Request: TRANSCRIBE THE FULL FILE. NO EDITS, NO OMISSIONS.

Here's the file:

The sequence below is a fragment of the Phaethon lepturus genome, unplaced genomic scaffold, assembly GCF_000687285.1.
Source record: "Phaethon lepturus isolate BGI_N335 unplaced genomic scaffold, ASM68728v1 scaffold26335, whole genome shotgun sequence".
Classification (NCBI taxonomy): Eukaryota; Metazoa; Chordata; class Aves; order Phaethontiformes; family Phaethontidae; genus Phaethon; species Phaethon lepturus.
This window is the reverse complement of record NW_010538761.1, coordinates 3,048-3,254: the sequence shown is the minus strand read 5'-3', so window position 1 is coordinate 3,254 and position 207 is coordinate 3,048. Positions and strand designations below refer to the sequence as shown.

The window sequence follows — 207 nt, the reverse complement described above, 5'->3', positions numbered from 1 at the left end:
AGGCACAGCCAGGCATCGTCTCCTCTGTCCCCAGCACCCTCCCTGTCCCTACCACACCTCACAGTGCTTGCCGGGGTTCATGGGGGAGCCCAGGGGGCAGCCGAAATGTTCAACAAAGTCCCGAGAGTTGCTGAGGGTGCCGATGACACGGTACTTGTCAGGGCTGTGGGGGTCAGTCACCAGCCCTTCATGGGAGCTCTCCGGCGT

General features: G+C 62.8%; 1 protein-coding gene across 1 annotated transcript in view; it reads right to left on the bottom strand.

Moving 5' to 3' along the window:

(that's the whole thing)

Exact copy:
The sequence below is a fragment of the Phaethon lepturus genome, unplaced genomic scaffold, assembly GCF_000687285.1.
Source record: "Phaethon lepturus isolate BGI_N335 unplaced genomic scaffold, ASM68728v1 scaffold26335, whole genome shotgun sequence".
Classification (NCBI taxonomy): Eukaryota; Metazoa; Chordata; class Aves; order Phaethontiformes; family Phaethontidae; genus Phaethon; species Phaethon lepturus.
This window is the reverse complement of record NW_010538761.1, coordinates 3,048-3,254: the sequence shown is the minus strand read 5'-3', so window position 1 is coordinate 3,254 and position 207 is coordinate 3,048. Positions and strand designations below refer to the sequence as shown.

The window sequence follows — 207 nt, the reverse complement described above, 5'->3', positions numbered from 1 at the left end:
AGGCACAGCCAGGCATCGTCTCCTCTGTCCCCAGCACCCTCCCTGTCCCTACCACACCTCACAGTGCTTGCCGGGGTTCATGGGGGAGCCCAGGGGGCAGCCGAAATGTTCAACAAAGTCCCGAGAGTTGCTGAGGGTGCCGATGACACGGTACTTGTCAGGGCTGTGGGGGTCAGTCACCAGCCCTTCATGGGAGCTCTCCGGCGT

General features: G+C 62.8%; 1 protein-coding gene across 1 annotated transcript in view; it reads right to left on the bottom strand.

Moving 5' to 3' along the window: